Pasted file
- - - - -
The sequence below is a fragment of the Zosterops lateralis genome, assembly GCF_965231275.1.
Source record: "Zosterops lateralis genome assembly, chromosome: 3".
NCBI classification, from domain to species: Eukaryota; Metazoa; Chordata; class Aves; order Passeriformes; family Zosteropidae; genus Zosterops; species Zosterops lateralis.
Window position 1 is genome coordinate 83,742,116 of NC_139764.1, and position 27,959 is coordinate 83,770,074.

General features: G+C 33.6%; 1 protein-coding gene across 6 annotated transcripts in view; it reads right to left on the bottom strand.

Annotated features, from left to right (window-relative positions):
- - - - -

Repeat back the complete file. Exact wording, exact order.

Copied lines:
The sequence below is a fragment of the Zosterops lateralis genome, assembly GCF_965231275.1.
Source record: "Zosterops lateralis genome assembly, chromosome: 3".
NCBI classification, from domain to species: Eukaryota; Metazoa; Chordata; class Aves; order Passeriformes; family Zosteropidae; genus Zosterops; species Zosterops lateralis.
Window position 1 is genome coordinate 83,742,116 of NC_139764.1, and position 27,959 is coordinate 83,770,074.

General features: G+C 33.6%; 1 protein-coding gene across 6 annotated transcripts in view; it reads right to left on the bottom strand.

Annotated features, from left to right (window-relative positions):